Feel free to message me if you want to look at the documents submitted for planning permission for the plant in Barrow (it is all public information, just slightly difficult to find!)
 
 

Offline peppercorn

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Can biomass and sunlight work together to fuel our future?
« Reply #4 on: 22/08/2010 19:12:26 »
"Sunrise Renewables" has got planning consent for 9MW plants in Barrow-in-Furness, Hull and Barry in South Wales.  These plants chip feedstock before drying to 10% moisture prior to grinding to <5mm then fed to the pyrolyser to produce the syngas, subsequently utilised by a gas engine. 
I would be interested to see whether a 2 stage system as you proposed was anymore efficient.  I would add that although this is a Combined Heat and Power Plant, there is still excess heat to do the drying or potential first stage torrefaction.
Thanks for your response, Mazurka.
I really only considered my idea having worth in Temperate regions (lots of sun) where plenty of fast growing renewable forest could be harvested. The 'product' (hopefully almost pure carbon) only becomes economical (compared with raw wood - even well dried wood) when there is an intensive to transport this secondary commodity quite some distance before use.  The idea being that the lions share of the energy content is still in the carbon/charcoal whilst being far lighter and compact to move about (by road, say) and arrives as an easily malleable 'fuel' at the end point - a bit like the hydrogen economy model, only a solid.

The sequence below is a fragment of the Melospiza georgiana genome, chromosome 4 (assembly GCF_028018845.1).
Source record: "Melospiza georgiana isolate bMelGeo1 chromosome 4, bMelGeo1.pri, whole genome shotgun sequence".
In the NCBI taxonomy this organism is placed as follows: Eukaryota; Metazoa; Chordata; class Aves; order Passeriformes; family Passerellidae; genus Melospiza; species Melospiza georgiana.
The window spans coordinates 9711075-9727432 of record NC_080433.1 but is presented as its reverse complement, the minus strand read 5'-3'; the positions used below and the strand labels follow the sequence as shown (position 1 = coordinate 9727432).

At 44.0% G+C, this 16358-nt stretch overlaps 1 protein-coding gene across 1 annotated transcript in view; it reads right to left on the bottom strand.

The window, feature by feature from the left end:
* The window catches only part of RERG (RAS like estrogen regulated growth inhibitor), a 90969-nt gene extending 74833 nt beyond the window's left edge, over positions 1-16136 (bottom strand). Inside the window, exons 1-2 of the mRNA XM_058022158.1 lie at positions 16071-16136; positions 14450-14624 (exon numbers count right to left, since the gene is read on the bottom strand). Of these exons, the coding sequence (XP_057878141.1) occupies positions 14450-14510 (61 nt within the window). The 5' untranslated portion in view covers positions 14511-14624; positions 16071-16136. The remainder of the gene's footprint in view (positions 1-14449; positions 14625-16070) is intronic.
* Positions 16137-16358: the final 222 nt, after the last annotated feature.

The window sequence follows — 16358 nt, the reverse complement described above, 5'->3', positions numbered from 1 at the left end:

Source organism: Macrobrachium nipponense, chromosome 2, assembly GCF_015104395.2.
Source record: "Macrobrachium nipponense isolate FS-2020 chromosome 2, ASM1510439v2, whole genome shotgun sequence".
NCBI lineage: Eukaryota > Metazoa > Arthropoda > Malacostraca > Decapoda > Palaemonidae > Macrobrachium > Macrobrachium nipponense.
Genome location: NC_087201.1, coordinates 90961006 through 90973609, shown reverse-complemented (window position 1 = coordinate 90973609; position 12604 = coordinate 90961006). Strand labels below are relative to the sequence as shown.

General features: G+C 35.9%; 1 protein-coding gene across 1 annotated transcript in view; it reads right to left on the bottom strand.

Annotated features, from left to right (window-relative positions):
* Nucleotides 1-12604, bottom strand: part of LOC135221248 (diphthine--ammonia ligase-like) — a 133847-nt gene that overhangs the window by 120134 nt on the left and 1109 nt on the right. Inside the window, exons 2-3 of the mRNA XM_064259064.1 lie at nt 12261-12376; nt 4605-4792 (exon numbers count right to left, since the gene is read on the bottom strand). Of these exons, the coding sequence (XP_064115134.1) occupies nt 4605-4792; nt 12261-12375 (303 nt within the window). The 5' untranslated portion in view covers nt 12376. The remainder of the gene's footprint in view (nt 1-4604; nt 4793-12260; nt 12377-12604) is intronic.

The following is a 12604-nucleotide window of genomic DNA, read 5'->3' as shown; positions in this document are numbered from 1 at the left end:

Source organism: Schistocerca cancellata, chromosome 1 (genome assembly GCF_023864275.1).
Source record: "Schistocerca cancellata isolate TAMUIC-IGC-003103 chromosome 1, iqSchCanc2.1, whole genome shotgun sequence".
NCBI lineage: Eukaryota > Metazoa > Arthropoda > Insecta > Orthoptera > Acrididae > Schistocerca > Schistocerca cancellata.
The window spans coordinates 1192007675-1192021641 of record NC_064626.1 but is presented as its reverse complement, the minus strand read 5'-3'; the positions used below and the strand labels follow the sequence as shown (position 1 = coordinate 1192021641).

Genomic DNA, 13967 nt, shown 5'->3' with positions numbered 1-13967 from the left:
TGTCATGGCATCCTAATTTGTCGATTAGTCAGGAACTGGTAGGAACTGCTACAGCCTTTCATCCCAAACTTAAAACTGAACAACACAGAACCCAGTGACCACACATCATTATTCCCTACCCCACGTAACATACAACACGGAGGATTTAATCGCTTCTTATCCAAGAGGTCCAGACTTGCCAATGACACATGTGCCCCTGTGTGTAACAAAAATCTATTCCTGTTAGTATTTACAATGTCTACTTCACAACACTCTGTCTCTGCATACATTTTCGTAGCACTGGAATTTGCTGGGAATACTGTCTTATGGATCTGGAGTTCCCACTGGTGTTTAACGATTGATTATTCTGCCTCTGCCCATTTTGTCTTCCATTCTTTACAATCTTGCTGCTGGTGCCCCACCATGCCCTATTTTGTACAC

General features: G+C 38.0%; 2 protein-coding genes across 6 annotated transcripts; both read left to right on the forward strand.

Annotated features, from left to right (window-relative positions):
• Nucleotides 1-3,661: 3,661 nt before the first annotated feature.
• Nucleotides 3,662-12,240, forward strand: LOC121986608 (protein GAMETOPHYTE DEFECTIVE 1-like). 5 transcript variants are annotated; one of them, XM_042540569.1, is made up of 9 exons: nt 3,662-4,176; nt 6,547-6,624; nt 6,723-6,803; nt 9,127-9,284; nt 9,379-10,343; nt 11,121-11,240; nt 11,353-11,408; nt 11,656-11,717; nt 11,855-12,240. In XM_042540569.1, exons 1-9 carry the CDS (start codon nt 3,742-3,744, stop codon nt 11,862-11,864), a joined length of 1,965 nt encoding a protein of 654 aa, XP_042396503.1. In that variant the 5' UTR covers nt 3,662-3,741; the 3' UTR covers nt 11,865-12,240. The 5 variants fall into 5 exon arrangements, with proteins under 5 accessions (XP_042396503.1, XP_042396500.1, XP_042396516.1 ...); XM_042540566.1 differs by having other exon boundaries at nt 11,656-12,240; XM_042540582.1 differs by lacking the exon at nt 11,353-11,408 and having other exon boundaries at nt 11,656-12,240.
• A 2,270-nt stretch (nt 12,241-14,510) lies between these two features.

Feel free to message me if you want to look at the documents submitted for planning permission for the plant in Barrow (it is all public information, just slightly difficult to find!)
I won't at the moment, Mazurka, as I don't think what 'Sunrise' are doing is of particular baring to my process, but I sincerely appreciate the offer.
 

As a simple model for 2nd-world areas to use - the product should allow a scaling up of 'old-tech' methods of smelting iron without the need for coke or poorly manufactured charcoal.
 

Offline Mazurka

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Can biomass and sunlight work together to fuel our future?
« Reply #5 on: 23/08/2010 12:10:09 »
No problem, I understand where you are coming from.
It strikes me as a good a good technique for something like eucalyptus plantations, an oft cited biomass crop (around 10T per ha per year) which are too full of oil to be of used directly as a fuel.